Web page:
From Sky and on Ground, Storm Wages War on Roads, Houses : Floods: Sandbag crews struggle against water and muck that sweep through Quartz Hill.


The overnight collapse of a flood control basin in the western Antelope Valley sent a muddy river flowing through the upscale community of Quartz Hill early Friday morning, flooding garages and cars and filling streets and yards with muck.

Water rushed through some neighborhoods northeast of Palmdale with such force that it seeped into at least a dozen houses, damaging carpets and furniture. Road shoulders collapsed as far away as 30th Street West, where underground telephone lines had recently been installed.

Los Angeles County firefighters struggled to divert the water away from residences with sandbags throughout the day Friday. Crews from the city of Palmdale prevented the erosion of another dam wall in the area by pumping water out of the earth basin behind it.

County Supervisor Mike Antonovich, who toured the site in a four-wheel-drive vehicle, blamed the flood on the city of Palmdale, saying the city’s drainage systems are inadequate to handle the region’s rapid housing construction.


“We had communicated with them about this problem in the past months,” Antonovich said, producing copies of correspondence between his office and the city beginning in September in which he complained about runoff from the city eroding streets in Quartz Hill, an unincorporated county territory.

Steve Williams, Palmdale’s public works director, said no widespread drainage shortcomings appeared to be involved. Instead, he said, the problem seemed to be isolated to the failure of a flood control basin at Avenue N and 60th Street West, built and still maintained by Kaufman & Broad Home Corp., owners of a partially completed housing project at that location named Chateau California.

After water burst through the first basin wall, it took out two dams just downstream, to the north, before rushing into Quartz Hill less than a mile away, City Engineer John Mundweil said.

Developers are required to build and maintain drainage systems until projects are complete, then they are turned over to the city, Williams said.

Later Friday, a flood control basin wall at another housing project, at Avenue M and 71st Street West, began to leak, throwing into question the city’s assertion that the drainage problem was isolated. City crews used sandbags and shovels to stem the flow of water there, then set up a pump.

A Kaufman & Broad president, Duane Betty, said company engineers were still trying to determine what caused their basin to break. He said they were making temporary repairs on Friday and would begin rebuilding it as soon as they had discussed the problem with city engineers.

“The basin was constructed in the first place . . . to a design that was approved by the city,” Betty said.

Quartz Hill residents, up since 4 a.m. fashioning mud dams, blamed all concerned. They spent the day Friday trying to dry out their belongings and sandbag their yards to prevent further damage from the rain that continued to fall sporadically.


“We knew this was going to happen,” said Jim Artz as he watched fire officials lay sandbags against his curb near 50th Street West and Avenue M. “Overdevelopment is the first problem and the second problem is poor engineering by Los Angeles County and the city of Palmdale.”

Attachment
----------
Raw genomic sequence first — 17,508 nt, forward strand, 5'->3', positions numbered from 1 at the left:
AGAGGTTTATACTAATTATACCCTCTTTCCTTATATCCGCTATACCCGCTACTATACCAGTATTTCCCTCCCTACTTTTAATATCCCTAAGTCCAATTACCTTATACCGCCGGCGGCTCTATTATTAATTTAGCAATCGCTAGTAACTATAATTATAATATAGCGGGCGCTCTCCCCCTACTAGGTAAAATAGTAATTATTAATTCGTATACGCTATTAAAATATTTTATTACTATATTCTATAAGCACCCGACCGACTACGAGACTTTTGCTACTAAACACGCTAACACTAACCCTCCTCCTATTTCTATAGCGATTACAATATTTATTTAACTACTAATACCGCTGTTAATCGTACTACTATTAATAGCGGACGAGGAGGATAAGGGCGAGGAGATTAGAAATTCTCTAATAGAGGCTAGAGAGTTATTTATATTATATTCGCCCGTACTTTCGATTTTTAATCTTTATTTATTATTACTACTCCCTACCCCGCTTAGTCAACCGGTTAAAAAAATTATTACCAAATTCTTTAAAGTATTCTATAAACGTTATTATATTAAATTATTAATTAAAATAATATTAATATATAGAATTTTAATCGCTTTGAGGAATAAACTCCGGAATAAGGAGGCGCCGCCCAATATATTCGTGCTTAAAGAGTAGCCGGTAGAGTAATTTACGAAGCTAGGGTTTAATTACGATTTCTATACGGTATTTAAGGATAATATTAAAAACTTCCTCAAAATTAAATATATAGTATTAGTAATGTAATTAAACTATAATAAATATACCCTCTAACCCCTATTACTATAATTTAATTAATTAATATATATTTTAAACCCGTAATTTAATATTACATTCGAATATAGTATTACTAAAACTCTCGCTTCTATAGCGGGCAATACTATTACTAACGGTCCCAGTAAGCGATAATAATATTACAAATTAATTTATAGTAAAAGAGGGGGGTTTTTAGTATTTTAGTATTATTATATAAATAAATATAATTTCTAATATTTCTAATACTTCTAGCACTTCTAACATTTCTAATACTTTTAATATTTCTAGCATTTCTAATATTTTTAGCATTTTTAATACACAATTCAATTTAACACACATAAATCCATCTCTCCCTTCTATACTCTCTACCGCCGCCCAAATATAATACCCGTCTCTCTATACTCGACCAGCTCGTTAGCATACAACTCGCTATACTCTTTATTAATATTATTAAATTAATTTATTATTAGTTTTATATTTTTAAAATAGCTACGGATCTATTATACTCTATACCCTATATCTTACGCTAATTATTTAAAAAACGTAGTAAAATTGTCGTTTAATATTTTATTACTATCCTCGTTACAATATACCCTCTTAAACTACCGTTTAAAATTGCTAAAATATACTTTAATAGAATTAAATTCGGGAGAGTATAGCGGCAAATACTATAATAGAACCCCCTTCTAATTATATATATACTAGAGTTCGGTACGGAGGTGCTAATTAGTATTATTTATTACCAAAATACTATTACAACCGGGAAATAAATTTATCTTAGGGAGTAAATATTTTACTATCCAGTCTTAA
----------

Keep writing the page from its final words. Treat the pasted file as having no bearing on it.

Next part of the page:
The county Regional Planning Department estimates the Antelope Valley’s population has more than doubled in the past decade as people have fled skyrocketing housing costs in metropolitan Los Angeles. The desert valley’s population rose from 107,000 in 1980 to 221,000 last year, said George Malone, a supervising regional planner. Projections that Malone called extremely conservative call for another 110,000 people to move there over the next 10 years.

Growth pressure is particularly acute on the Valley’s west side, where Quartz Hill is located. Quartz Hill has grown from about 12,000 residents in 1980 to about 17,000 last year.

Los Angeles County Fire Capt. Michael Waters, head of the Quartz Hill station, said six 11-man crews of prison inmates helped firefighters place sandbags in front of residences but no evacuations were necessary. Mud and water closed portions of Avenues I, K, L, M, and N, authorities said.


Chunks of dislodged driveway asphalt “big enough to hold half a car” washed down the street, witness Bridgit Anderson said.

Anderson and her husband, Craig, were moving from Crestline to Palmdale on Thursday when their rented truck began filling with water, she said. The couple woke up at 4 a.m. to find 30th Street West was a small river and the truck had dropped into a ditch eroded into the road shoulder.

Flooding in the Antelope Valley 1. Engineers from the county and the city of Palmdale believe the flooding started during the early-morning hours on Friday, when a water catch basin at the edge of the Chateau California subdivision gave way near Avenue N and 60th Street West, inside Palmdale city limits. 2. The force of the water and mud rushing from that basin burst through a second drainage dam across Avenue N to the north. 3. As the water rushed downstream, it also took out a third barrier near 55th Street West and Avenue M-8, sending muddy water spewing down streets and into yards and garages in the Quartz Hill neighborhood. Water seeped inside about a dozen homes, ruining carpets and damaging furniture, and stretched as far as Avenue 1 to the north and the Sierra Highway to the east. Staff writer Leslie Berger also contributed to this story